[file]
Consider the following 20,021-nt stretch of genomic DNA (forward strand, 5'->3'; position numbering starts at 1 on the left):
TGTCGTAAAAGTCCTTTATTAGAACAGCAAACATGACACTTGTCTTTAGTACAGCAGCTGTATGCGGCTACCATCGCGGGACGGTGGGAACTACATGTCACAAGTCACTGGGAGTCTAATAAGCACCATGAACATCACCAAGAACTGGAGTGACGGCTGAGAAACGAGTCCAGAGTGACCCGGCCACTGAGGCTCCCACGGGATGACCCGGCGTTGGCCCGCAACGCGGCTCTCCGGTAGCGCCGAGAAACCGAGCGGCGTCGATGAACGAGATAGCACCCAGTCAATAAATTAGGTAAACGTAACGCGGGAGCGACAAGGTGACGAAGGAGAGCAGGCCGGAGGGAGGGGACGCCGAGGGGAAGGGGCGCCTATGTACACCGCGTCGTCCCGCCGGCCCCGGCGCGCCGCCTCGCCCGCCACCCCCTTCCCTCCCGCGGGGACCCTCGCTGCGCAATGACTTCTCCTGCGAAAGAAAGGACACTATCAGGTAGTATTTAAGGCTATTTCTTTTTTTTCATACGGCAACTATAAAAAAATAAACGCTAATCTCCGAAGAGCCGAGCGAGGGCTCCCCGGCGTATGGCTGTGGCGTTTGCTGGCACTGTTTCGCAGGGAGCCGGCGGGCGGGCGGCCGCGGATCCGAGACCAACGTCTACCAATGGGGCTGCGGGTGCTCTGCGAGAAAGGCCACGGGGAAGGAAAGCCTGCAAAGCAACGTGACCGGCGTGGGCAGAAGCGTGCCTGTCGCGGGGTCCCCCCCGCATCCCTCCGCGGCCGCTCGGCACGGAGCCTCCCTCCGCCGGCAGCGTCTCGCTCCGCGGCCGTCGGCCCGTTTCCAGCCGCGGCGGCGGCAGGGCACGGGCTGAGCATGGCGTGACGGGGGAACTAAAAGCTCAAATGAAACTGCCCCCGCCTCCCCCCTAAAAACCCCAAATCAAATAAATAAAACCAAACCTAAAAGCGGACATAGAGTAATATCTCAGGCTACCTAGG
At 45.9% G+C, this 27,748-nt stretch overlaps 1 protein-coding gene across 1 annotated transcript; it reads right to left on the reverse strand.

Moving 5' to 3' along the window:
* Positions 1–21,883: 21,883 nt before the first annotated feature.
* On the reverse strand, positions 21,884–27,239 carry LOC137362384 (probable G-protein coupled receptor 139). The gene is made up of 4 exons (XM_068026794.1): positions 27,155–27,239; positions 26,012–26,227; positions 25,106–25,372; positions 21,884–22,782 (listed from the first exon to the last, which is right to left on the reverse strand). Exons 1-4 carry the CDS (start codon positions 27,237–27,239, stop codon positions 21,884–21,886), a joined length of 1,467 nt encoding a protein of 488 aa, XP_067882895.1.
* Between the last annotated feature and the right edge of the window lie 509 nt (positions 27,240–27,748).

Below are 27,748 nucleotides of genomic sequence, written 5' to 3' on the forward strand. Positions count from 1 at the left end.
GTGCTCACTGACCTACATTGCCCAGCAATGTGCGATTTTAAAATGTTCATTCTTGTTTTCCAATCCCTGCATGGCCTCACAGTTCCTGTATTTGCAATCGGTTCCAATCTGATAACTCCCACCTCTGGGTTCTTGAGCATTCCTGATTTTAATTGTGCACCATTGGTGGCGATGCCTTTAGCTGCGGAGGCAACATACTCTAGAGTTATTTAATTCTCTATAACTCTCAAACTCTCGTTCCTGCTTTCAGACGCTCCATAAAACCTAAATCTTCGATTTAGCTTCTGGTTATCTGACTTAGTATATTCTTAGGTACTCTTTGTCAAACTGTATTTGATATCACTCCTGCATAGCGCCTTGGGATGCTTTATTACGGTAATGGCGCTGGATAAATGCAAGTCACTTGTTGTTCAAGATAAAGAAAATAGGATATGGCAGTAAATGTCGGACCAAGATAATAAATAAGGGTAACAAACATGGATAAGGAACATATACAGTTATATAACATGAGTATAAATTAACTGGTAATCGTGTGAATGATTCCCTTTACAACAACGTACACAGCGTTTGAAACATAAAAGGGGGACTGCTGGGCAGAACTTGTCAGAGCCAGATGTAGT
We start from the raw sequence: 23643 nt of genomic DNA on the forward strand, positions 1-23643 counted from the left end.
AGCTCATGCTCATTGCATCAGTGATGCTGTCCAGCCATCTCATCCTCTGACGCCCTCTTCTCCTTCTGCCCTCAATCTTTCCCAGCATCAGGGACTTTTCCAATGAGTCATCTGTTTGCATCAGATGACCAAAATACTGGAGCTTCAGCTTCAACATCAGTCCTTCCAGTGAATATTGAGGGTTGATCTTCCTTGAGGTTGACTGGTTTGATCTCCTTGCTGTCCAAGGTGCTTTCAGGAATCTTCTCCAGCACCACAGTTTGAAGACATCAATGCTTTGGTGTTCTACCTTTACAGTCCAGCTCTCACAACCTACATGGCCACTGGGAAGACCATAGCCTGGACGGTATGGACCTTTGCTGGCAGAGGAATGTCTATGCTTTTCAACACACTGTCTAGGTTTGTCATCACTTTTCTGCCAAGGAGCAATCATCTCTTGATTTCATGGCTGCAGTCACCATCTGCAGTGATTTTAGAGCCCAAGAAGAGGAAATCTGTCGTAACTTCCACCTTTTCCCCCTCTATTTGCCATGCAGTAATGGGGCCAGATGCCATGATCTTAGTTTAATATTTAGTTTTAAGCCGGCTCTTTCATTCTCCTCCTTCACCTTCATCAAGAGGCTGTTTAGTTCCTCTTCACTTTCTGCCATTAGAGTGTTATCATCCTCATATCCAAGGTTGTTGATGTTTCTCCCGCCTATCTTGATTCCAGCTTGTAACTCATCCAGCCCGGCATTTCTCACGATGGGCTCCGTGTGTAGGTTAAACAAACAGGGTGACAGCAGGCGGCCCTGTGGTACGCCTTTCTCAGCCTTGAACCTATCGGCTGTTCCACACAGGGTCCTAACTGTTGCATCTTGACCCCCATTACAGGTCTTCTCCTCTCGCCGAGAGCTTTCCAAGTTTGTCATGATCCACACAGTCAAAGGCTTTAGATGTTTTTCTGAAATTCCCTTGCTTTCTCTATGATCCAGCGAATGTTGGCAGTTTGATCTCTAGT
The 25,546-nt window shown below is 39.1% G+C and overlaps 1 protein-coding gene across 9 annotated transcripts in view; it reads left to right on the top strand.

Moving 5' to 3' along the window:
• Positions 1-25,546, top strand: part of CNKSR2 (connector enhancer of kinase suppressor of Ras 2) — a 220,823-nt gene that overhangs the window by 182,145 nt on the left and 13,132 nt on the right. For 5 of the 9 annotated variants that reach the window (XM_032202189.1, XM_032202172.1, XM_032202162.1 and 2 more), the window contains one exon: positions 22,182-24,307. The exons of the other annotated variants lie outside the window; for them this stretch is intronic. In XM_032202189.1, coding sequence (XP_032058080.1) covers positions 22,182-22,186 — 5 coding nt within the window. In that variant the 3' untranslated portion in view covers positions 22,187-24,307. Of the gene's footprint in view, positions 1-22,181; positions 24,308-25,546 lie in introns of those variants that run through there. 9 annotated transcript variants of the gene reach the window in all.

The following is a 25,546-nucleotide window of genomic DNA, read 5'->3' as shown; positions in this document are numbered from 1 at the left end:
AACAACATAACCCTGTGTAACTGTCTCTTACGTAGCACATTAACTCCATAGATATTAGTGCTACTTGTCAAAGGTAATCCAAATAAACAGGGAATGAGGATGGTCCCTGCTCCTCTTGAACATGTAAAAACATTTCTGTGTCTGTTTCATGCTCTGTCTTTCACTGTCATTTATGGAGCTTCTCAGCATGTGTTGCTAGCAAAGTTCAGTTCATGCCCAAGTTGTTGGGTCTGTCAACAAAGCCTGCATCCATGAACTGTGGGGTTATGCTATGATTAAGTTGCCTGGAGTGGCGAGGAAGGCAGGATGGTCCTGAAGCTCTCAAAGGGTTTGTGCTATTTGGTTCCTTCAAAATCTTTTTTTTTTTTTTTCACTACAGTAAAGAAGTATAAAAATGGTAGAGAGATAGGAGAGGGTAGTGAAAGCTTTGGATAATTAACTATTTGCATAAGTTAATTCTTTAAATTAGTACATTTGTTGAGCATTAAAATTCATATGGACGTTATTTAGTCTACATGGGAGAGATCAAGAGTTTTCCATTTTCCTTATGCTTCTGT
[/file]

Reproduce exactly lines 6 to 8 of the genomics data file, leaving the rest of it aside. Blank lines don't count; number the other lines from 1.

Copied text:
* On the reverse strand, positions 21,884–27,239 carry LOC137362384 (probable G-protein coupled receptor 139). The gene is made up of 4 exons (XM_068026794.1): positions 27,155–27,239; positions 26,012–26,227; positions 25,106–25,372; positions 21,884–22,782 (listed from the first exon to the last, which is right to left on the reverse strand). Exons 1-4 carry the CDS (start codon positions 27,237–27,239, stop codon positions 21,884–21,886), a joined length of 1,467 nt encoding a protein of 488 aa, XP_067882895.1.
* Between the last annotated feature and the right edge of the window lie 509 nt (positions 27,240–27,748).

Below are 27,748 nucleotides of genomic sequence, written 5' to 3' on the forward strand. Positions count from 1 at the left end.